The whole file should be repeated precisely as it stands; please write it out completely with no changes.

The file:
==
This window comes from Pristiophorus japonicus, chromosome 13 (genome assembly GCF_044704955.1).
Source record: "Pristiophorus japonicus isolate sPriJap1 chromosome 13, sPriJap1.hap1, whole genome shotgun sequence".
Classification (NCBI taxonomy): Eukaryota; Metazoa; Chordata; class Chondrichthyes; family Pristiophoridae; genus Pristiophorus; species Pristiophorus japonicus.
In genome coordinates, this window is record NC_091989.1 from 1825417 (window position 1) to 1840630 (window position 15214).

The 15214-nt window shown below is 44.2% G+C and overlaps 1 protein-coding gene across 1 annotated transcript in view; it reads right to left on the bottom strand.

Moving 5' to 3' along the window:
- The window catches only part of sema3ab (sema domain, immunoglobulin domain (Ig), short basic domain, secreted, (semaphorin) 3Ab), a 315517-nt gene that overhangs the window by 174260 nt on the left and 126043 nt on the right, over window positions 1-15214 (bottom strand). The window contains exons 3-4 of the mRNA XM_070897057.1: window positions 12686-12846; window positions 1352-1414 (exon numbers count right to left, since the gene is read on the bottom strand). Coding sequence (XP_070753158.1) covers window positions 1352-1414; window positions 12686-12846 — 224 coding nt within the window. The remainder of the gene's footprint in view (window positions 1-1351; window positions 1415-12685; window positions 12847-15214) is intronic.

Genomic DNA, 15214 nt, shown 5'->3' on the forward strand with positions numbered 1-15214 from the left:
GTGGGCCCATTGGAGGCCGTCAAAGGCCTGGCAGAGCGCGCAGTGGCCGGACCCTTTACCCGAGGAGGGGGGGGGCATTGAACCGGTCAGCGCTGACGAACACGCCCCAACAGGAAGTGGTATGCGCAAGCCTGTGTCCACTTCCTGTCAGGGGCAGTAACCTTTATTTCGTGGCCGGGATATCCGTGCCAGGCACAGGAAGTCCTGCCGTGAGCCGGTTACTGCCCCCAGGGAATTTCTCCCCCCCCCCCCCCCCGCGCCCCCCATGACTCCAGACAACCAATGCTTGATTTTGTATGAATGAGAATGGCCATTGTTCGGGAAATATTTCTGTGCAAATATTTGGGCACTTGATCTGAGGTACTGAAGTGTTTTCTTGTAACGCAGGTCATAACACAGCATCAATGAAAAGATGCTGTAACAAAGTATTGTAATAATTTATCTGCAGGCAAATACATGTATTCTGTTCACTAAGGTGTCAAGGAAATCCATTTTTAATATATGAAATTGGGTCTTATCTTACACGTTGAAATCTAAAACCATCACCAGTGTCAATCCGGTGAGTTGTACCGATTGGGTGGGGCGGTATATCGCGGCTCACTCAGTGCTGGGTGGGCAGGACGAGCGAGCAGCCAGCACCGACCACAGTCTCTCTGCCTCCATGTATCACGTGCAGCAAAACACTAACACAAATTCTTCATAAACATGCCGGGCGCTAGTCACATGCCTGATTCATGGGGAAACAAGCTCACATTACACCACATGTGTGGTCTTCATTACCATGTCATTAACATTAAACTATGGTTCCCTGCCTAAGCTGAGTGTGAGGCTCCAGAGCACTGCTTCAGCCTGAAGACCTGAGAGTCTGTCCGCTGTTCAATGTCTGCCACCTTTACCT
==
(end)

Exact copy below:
This window comes from Pristiophorus japonicus, chromosome 13 (genome assembly GCF_044704955.1).
Source record: "Pristiophorus japonicus isolate sPriJap1 chromosome 13, sPriJap1.hap1, whole genome shotgun sequence".
Classification (NCBI taxonomy): Eukaryota; Metazoa; Chordata; class Chondrichthyes; family Pristiophoridae; genus Pristiophorus; species Pristiophorus japonicus.
In genome coordinates, this window is record NC_091989.1 from 1825417 (window position 1) to 1840630 (window position 15214).

The 15214-nt window shown below is 44.2% G+C and overlaps 1 protein-coding gene across 1 annotated transcript in view; it reads right to left on the bottom strand.

Moving 5' to 3' along the window:
- The window catches only part of sema3ab (sema domain, immunoglobulin domain (Ig), short basic domain, secreted, (semaphorin) 3Ab), a 315517-nt gene that overhangs the window by 174260 nt on the left and 126043 nt on the right, over window positions 1-15214 (bottom strand). The window contains exons 3-4 of the mRNA XM_070897057.1: window positions 12686-12846; window positions 1352-1414 (exon numbers count right to left, since the gene is read on the bottom strand). Coding sequence (XP_070753158.1) covers window positions 1352-1414; window positions 12686-12846 — 224 coding nt within the window. The remainder of the gene's footprint in view (window positions 1-1351; window positions 1415-12685; window positions 12847-15214) is intronic.

Genomic DNA, 15214 nt, shown 5'->3' on the forward strand with positions numbered 1-15214 from the left:
GTGGGCCCATTGGAGGCCGTCAAAGGCCTGGCAGAGCGCGCAGTGGCCGGACCCTTTACCCGAGGAGGGGGGGGGCATTGAACCGGTCAGCGCTGACGAACACGCCCCAACAGGAAGTGGTATGCGCAAGCCTGTGTCCACTTCCTGTCAGGGGCAGTAACCTTTATTTCGTGGCCGGGATATCCGTGCCAGGCACAGGAAGTCCTGCCGTGAGCCGGTTACTGCCCCCAGGGAATTTCTCCCCCCCCCCCCCCCCGCGCCCCCCATGACTCCAGACAACCAATGCTTGATTTTGTATGAATGAGAATGGCCATTGTTCGGGAAATATTTCTGTGCAAATATTTGGGCACTTGATCTGAGGTACTGAAGTGTTTTCTTGTAACGCAGGTCATAACACAGCATCAATGAAAAGATGCTGTAACAAAGTATTGTAATAATTTATCTGCAGGCAAATACATGTATTCTGTTCACTAAGGTGTCAAGGAAATCCATTTTTAATATATGAAATTGGGTCTTATCTTACACGTTGAAATCTAAAACCATCACCAGTGTCAATCCGGTGAGTTGTACCGATTGGGTGGGGCGGTATATCGCGGCTCACTCAGTGCTGGGTGGGCAGGACGAGCGAGCAGCCAGCACCGACCACAGTCTCTCTGCCTCCATGTATCACGTGCAGCAAAACACTAACACAAATTCTTCATAAACATGCCGGGCGCTAGTCACATGCCTGATTCATGGGGAAACAAGCTCACATTACACCACATGTGTGGTCTTCATTACCATGTCATTAACATTAAACTATGGTTCCCTGCCTAAGCTGAGTGTGAGGCTCCAGAGCACTGCTTCAGCCTGAAGACCTGAGAGTCTGTCCGCTGTTCAATGTCTGCCACCTTTACCT